Piracy is described in the earliest Malay romances, and spoken by these natives not as a failing of their ancestors but as an occasion for glorifying in their brave deeds. They continue to infest the Sulu sea and the Southern part of the Philippines; they came down here in the middle of the Western monsoon so as to have fair wind both ways. The Illanuns are now the most daring pirates in these seas. Last year the man-of-war on this station had the good fortune to surprise five boats, one of them carrying as many as sixty men. At first they attempted to escape by means of their oars, but her shot and shell soon began to tear them to pieces, they then pulled in towards the shore and jumped overboard, but by this time they had come near a village and the natives at once all turned out with their spears, the only weapons they had, and scoured the woods for these murderers until not one of them was left alive. They seldom attack European vessel, but when they do and succeed, they take revenge for the severe punishment their countrymen receive from the Dutch warships, and not one white men is left to tell the tale of capture and massacre. They prey chiefly on the small schooners commanded and manned by Mestizoes by which most of the trade between the Dutch ports in these parts is carried on. One of these vessels was taken last year. While I was at Kema two Malays appeared; while they were fishing they had been captured by a fleet of pirates but escaped by jumping overboard and swimming. They applied for food and as such cases are specially provided for by the Dutch Government their request was immediately granted. A few years ago these pirates sent a challenge to the Dutch fleet at Batavia to come and meet them in the Straits of Macassar and several officers assured me that five ships were sent. To the Dutch almost exclusively belong the honor of having rendered the navigation of these sea so comparatively safe as it now is.”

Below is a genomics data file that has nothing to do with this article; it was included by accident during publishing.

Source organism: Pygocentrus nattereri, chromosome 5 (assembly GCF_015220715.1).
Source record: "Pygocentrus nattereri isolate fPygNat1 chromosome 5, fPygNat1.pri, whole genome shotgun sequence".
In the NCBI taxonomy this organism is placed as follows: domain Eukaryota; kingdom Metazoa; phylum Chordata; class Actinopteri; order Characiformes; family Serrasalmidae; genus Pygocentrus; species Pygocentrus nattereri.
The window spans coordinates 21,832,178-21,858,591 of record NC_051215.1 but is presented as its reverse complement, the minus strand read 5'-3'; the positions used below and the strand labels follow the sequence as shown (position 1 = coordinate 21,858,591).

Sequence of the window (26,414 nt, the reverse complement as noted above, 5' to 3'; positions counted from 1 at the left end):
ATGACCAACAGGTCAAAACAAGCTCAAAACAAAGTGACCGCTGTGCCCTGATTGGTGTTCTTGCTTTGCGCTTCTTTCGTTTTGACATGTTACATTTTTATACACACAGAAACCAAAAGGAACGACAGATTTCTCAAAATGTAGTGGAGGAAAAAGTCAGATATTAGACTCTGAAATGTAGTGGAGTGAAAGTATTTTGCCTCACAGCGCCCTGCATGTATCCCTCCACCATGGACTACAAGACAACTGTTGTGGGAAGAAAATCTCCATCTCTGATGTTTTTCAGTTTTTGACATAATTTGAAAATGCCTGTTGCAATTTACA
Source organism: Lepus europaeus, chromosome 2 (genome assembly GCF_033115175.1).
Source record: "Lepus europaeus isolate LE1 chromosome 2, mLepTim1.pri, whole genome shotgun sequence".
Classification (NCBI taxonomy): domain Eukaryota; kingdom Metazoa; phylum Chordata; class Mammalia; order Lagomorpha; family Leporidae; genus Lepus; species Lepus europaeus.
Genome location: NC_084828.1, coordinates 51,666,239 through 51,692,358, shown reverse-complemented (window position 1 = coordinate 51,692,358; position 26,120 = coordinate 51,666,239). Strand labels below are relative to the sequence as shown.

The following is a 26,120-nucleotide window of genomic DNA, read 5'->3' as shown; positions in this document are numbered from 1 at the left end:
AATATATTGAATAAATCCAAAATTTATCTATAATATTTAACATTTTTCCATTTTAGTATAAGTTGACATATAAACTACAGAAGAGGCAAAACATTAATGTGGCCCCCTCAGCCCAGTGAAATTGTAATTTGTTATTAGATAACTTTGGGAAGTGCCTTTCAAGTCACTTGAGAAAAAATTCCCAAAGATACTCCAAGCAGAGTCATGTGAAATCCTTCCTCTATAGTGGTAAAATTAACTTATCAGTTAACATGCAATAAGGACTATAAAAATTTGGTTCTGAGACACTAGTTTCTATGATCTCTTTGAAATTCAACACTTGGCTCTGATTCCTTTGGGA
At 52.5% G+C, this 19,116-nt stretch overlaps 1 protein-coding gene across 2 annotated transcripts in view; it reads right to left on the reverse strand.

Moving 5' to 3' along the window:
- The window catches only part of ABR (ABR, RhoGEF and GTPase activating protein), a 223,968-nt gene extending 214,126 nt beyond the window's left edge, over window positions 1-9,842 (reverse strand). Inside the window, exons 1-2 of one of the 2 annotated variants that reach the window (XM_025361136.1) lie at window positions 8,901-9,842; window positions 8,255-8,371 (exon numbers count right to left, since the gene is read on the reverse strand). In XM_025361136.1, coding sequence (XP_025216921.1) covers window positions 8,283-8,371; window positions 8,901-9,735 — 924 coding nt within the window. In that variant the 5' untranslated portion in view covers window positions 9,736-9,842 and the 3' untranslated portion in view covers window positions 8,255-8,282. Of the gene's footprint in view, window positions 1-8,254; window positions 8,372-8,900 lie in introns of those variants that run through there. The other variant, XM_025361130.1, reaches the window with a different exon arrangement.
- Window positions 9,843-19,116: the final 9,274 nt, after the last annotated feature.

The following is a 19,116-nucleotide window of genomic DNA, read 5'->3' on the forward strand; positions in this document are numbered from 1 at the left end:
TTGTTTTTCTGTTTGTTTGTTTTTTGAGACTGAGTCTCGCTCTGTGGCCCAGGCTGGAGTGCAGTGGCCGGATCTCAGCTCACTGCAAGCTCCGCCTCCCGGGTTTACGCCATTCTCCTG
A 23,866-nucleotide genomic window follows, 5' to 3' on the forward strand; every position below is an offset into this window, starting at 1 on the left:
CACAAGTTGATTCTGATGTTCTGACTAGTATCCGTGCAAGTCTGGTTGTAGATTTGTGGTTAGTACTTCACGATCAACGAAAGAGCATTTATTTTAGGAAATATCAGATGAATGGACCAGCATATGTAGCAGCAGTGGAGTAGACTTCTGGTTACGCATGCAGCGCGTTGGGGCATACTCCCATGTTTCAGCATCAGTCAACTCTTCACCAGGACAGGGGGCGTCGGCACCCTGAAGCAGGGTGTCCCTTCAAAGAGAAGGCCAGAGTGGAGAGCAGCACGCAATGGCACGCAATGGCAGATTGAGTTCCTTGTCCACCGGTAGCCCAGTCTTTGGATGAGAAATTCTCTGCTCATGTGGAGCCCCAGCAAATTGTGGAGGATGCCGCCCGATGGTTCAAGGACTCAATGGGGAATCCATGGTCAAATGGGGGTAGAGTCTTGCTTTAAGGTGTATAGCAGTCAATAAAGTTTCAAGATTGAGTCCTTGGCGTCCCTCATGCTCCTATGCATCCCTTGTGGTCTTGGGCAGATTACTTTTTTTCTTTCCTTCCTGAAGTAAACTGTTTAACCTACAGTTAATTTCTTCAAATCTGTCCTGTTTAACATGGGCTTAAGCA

Large parties of Illanuns such as are spoken of here usually came from the Southern Coast of Magindanao.

The Baligninis are another tribe of freebooters. Formerly their expeditions were carried down as far as the vicinity of Singapore itself, and there is now in Campong German (Sandakan) a Singapore Lingeabo, and a man named Armie of Meimbong. Proceeding with the utmost treachery, the division under Otto made a complete haul of a lot of Bajaus collecting trepang off the Paitan river, murdering most of the adult males, and bearing the females and children into captivity. Tuan Imaum, one of the Chiefs of the Bajaus here, supplied the names of 27 people, his immediate friends and relations, who were thus dealt with. By proceeding almost alone, and pretending friendship, he being known to most of them, and then bringing the pirates up quietly at night, Otto managed to get nearly every Bajau in those parts. But the following is an illustration of the usual mode of proceeding of these pirates. 4 men, 2 Bajaus and 2 Lingeabo people were asleep in a boat, a pirate depong stole up and her men suddenly jumping on board, killed two of them before they could stir, the other two managed to escape into the mangrove, and the pirates then carried off the boat and all its contents.